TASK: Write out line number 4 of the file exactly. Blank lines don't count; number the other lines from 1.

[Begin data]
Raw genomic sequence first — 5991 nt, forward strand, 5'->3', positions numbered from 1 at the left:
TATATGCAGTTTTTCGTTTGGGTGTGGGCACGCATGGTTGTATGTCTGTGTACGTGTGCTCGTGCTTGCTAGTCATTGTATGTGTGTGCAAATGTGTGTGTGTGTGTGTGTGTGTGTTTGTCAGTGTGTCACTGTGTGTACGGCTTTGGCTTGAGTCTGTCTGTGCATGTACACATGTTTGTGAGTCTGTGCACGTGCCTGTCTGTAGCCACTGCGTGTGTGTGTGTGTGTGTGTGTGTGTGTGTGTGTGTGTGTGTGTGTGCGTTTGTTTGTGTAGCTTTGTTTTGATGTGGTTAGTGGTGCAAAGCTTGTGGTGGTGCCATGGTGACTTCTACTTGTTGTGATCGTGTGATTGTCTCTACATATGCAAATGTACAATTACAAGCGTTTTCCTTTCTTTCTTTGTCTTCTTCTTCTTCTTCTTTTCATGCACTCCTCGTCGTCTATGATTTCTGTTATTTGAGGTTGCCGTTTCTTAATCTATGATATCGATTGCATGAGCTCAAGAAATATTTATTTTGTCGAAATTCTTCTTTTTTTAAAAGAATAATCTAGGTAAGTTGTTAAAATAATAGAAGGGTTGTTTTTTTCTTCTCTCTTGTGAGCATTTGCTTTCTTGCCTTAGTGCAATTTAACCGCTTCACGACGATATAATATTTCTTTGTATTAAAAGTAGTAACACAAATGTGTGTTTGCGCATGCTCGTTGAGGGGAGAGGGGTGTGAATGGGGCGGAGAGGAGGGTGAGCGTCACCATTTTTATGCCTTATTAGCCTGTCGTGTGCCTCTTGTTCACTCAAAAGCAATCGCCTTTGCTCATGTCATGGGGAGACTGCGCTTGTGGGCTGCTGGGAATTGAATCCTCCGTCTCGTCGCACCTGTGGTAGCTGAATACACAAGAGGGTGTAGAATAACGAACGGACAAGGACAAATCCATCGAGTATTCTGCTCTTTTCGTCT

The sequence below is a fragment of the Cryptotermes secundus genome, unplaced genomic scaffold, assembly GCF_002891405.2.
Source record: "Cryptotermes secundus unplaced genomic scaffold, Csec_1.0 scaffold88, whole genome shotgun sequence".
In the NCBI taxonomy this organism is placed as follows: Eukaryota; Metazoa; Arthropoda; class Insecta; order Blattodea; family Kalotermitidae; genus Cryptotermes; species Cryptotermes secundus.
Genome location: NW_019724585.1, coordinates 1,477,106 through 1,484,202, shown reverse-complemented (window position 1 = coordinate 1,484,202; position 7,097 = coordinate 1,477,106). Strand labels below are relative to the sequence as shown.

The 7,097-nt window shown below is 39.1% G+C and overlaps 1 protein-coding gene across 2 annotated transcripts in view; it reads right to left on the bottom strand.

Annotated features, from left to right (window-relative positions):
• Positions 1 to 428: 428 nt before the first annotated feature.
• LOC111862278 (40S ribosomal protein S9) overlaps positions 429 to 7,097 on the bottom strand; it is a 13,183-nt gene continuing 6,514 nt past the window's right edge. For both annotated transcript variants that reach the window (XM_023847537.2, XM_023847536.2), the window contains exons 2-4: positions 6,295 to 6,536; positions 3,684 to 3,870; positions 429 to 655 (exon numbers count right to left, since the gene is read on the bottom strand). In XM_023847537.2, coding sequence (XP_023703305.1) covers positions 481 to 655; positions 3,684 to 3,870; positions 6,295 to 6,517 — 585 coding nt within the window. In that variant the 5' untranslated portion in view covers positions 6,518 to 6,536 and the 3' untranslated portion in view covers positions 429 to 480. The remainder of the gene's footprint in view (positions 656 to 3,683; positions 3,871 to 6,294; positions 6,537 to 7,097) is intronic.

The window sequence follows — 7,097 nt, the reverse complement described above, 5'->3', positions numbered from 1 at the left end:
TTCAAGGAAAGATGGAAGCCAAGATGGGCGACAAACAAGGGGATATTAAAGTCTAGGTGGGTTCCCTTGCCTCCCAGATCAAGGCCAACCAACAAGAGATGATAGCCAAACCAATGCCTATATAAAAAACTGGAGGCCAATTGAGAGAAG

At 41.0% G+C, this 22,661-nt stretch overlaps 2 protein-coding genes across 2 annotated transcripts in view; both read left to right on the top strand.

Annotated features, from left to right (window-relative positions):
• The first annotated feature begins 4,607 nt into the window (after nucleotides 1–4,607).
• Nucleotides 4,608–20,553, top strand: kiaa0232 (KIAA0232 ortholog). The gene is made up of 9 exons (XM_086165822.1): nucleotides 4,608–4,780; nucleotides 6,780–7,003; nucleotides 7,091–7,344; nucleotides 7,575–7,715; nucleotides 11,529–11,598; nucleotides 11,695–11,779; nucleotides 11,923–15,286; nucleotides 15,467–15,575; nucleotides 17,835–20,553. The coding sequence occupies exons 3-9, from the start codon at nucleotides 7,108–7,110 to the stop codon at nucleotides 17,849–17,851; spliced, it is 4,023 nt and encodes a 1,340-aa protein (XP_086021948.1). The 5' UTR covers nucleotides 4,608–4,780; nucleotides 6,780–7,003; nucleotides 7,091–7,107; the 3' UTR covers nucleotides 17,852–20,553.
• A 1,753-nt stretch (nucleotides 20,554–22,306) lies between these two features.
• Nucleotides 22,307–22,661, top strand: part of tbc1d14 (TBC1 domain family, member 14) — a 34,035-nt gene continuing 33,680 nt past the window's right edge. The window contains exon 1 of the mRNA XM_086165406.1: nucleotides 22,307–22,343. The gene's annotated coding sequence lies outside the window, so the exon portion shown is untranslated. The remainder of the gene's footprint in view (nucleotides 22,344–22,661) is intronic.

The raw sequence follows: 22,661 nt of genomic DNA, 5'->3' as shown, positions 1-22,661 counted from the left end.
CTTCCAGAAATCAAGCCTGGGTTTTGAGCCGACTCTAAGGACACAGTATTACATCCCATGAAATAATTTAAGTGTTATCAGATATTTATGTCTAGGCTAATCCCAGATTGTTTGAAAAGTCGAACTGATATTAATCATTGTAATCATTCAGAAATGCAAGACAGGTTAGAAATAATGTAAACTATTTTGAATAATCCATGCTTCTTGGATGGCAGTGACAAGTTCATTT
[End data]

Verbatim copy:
Source record: "Cryptotermes secundus unplaced genomic scaffold, Csec_1.0 scaffold88, whole genome shotgun sequence".